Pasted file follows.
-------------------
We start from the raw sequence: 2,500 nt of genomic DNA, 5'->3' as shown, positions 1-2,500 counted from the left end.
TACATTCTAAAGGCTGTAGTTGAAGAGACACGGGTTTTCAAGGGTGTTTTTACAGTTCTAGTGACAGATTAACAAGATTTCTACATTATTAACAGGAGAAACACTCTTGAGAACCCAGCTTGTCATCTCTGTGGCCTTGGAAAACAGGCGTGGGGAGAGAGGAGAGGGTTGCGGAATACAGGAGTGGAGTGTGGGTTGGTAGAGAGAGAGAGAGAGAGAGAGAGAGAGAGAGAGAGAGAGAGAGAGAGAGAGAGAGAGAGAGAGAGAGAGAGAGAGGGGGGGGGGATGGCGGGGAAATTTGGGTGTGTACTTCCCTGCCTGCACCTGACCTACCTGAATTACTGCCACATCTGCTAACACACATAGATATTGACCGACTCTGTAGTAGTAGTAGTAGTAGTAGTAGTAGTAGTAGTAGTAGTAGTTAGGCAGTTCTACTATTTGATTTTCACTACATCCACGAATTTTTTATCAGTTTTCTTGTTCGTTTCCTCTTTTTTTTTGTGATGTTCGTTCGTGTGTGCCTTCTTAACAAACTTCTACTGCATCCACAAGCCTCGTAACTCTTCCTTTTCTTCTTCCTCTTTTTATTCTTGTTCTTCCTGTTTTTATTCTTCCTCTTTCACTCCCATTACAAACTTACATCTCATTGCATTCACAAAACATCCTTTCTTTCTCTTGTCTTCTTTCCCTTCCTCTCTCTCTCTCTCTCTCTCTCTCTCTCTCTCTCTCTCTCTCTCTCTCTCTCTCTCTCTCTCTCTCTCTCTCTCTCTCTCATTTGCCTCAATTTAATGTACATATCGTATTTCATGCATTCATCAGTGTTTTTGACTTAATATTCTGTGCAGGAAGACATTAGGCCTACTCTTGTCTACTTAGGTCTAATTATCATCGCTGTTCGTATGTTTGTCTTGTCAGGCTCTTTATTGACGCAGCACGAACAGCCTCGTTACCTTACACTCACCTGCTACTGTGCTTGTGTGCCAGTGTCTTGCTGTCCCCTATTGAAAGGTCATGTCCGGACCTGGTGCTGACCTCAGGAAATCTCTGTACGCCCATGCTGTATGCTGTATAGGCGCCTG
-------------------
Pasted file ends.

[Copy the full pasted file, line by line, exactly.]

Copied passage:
We start from the raw sequence: 2,500 nt of genomic DNA, 5'->3' as shown, positions 1-2,500 counted from the left end.
TACATTCTAAAGGCTGTAGTTGAAGAGACACGGGTTTTCAAGGGTGTTTTTACAGTTCTAGTGACAGATTAACAAGATTTCTACATTATTAACAGGAGAAACACTCTTGAGAACCCAGCTTGTCATCTCTGTGGCCTTGGAAAACAGGCGTGGGGAGAGAGGAGAGGGTTGCGGAATACAGGAGTGGAGTGTGGGTTGGTAGAGAGAGAGAGAGAGAGAGAGAGAGAGAGAGAGAGAGAGAGAGAGAGAGAGAGAGAGAGAGAGAGAGAGAGAGAGGGGGGGGGGATGGCGGGGAAATTTGGGTGTGTACTTCCCTGCCTGCACCTGACCTACCTGAATTACTGCCACATCTGCTAACACACATAGATATTGACCGACTCTGTAGTAGTAGTAGTAGTAGTAGTAGTAGTAGTAGTAGTAGTAGTTAGGCAGTTCTACTATTTGATTTTCACTACATCCACGAATTTTTTATCAGTTTTCTTGTTCGTTTCCTCTTTTTTTTTGTGATGTTCGTTCGTGTGTGCCTTCTTAACAAACTTCTACTGCATCCACAAGCCTCGTAACTCTTCCTTTTCTTCTTCCTCTTTTTATTCTTGTTCTTCCTGTTTTTATTCTTCCTCTTTCACTCCCATTACAAACTTACATCTCATTGCATTCACAAAACATCCTTTCTTTCTCTTGTCTTCTTTCCCTTCCTCTCTCTCTCTCTCTCTCTCTCTCTCTCTCTCTCTCTCTCTCTCTCTCTCTCTCTCTCTCTCTCTCTCTCTCTCTCTCTCATTTGCCTCAATTTAATGTACATATCGTATTTCATGCATTCATCAGTGTTTTTGACTTAATATTCTGTGCAGGAAGACATTAGGCCTACTCTTGTCTACTTAGGTCTAATTATCATCGCTGTTCGTATGTTTGTCTTGTCAGGCTCTTTATTGACGCAGCACGAACAGCCTCGTTACCTTACACTCACCTGCTACTGTGCTTGTGTGCCAGTGTCTTGCTGTCCCCTATTGAAAGGTCATGTCCGGACCTGGTGCTGACCTCAGGAAATCTCTGTACGCCCATGCTGTATGCTGTATAGGCGCCTG